Supergroup alert! We’ve reviewed all of the artists in the Foudre! collective, comprised of Frédéric D. Oberland (Oiseaux-Tempête, The Rustle Of The Stars, FareWell Poetry), Romain Barbot and Grégory Buffier (Saåad), Paul Régimbeau (Mondkopf), and Christine Ott. Separately, their work encompasses multiple genres, which makes their work as a collective nuanced and rich. Their latest project began as the live score to an experimental film by Ho Tzu Nyen, and is now offered for public consumption. In light of its genesis, perhaps the best way to approach the recording is backwards, as the last 48 seconds make the greatest impression. It’s only then that the home listener realizes the album has been one long take, as the sizable audience erupts into applause. Yet at no time throughout has their presence been felt: not a cough, not a shuffle, not a whisper, not a phone. This astonishment underlines the transfixing nature of the recording, which takes the listener on a journey from soft wind to electronic apocalypse.
Yes, there’s that word again ~ apocalypse. In light of recent global events, the (potential) end of the world seems to be on many minds. Some say the world will end in fire, some say in ice. In the hands of Foudre!, the end of the world seems a slow burn, an inevitable slide toward catastrophe rather than a sudden conflagration. In the film, survivors drift in and out of consciousness, in and out of the frame, in and out of their individual identifications, as if nothing is stable. The music follows, similarly in flux. In the early going, the tone is ambient, free-flowing, dissociative. A church bell tolls, distorted, as if the spire contains a warped cassette rather than brass. Ott’s ondes martenot adds a tone of the otherworldly, similar to that of a theremin. But in “Sleep”, a pulse begins to emerge as yearning tones appear in guitar and synth. Are these yearnings for answers, for consolation, for death? Is there any hope in a post-apocalyptic world? Is there enough energy to start again?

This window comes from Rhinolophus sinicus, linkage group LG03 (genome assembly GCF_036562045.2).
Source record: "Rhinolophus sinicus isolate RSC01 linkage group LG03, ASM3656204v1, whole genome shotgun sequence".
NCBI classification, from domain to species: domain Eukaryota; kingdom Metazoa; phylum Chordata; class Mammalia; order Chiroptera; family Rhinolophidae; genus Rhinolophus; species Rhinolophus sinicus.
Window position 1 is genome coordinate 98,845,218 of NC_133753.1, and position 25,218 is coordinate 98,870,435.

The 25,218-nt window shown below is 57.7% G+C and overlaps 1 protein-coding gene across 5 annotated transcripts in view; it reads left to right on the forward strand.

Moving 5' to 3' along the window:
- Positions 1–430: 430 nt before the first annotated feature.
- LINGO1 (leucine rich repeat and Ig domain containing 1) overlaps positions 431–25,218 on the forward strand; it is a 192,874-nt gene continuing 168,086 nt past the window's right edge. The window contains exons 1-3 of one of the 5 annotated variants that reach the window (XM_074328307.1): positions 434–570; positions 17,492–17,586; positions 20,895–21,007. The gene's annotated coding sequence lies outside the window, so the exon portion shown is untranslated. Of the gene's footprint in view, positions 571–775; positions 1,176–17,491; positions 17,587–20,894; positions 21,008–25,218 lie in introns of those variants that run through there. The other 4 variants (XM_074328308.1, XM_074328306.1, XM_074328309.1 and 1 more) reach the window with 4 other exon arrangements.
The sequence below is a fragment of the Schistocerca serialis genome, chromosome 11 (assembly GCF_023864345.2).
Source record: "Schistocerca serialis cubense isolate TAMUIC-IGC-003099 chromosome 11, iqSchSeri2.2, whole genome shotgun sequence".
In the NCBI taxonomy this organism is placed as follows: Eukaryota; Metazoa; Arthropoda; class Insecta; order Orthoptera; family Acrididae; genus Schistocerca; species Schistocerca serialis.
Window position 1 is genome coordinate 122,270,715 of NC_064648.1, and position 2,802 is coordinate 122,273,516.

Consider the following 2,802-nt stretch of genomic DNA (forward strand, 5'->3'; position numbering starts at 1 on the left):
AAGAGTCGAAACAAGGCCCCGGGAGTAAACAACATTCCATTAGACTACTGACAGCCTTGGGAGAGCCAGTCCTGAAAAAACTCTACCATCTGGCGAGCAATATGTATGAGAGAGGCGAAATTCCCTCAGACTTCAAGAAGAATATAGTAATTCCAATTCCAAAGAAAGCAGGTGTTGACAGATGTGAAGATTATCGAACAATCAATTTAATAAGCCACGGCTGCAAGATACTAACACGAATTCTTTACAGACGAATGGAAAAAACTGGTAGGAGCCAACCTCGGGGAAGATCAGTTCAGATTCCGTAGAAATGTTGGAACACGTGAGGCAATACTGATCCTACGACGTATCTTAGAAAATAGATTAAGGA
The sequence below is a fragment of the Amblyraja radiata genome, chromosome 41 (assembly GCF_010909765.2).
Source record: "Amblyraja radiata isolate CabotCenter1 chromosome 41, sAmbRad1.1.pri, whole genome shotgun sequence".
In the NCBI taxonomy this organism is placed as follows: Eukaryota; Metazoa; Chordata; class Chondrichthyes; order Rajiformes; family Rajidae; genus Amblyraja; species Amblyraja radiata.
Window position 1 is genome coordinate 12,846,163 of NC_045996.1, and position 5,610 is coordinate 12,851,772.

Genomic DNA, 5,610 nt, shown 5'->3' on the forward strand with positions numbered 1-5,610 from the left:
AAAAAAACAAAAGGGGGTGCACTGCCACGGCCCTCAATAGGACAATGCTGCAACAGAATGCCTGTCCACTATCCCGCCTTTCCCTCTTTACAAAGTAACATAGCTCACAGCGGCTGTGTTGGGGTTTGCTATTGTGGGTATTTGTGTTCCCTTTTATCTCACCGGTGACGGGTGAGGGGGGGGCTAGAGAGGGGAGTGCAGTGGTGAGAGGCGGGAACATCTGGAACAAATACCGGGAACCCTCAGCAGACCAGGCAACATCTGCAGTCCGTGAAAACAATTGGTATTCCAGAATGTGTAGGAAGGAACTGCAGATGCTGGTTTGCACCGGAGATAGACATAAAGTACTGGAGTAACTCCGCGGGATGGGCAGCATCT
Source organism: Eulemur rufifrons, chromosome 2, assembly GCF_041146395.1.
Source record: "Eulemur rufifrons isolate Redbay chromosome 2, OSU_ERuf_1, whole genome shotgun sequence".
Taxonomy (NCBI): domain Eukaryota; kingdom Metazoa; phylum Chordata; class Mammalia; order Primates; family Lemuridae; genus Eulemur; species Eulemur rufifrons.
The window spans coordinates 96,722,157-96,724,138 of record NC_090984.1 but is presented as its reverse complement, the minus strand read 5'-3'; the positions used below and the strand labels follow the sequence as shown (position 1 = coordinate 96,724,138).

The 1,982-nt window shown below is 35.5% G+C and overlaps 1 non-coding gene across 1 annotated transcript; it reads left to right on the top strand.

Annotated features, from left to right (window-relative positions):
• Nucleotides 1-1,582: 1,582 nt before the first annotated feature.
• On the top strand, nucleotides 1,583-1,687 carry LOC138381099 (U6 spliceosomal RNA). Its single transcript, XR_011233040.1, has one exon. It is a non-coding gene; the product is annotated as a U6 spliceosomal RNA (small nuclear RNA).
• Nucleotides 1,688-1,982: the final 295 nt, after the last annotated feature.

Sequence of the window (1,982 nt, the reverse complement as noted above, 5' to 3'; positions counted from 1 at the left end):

Unlike other similarly-themed recordings, Earth is not a work of overt horror. Occasionally one hears the scrape of pottery (perhaps in reference to Job) or a ghostlike squelch. More often, the album is one of rumination and warning. We are not quite here yet. And as “Sleep” subsides, “Goliath” awakens, stretching its arms and stumbling about, eventually transforming into a Carpenter-esque excursion. The drones that follow only add to the sense that something is amiss. In the film, seemingly healthy individuals slowly awaken in a mass of rubble; the camera draws back until the whole picture can be discerned. The score operates in the same way, inching its way toward revelation and resolution. The audience contributes the final punctuation, but one suspects that the film continues to drift, zooming out until even Earth is forgotten. (Richard Allen)
Release date: 17 February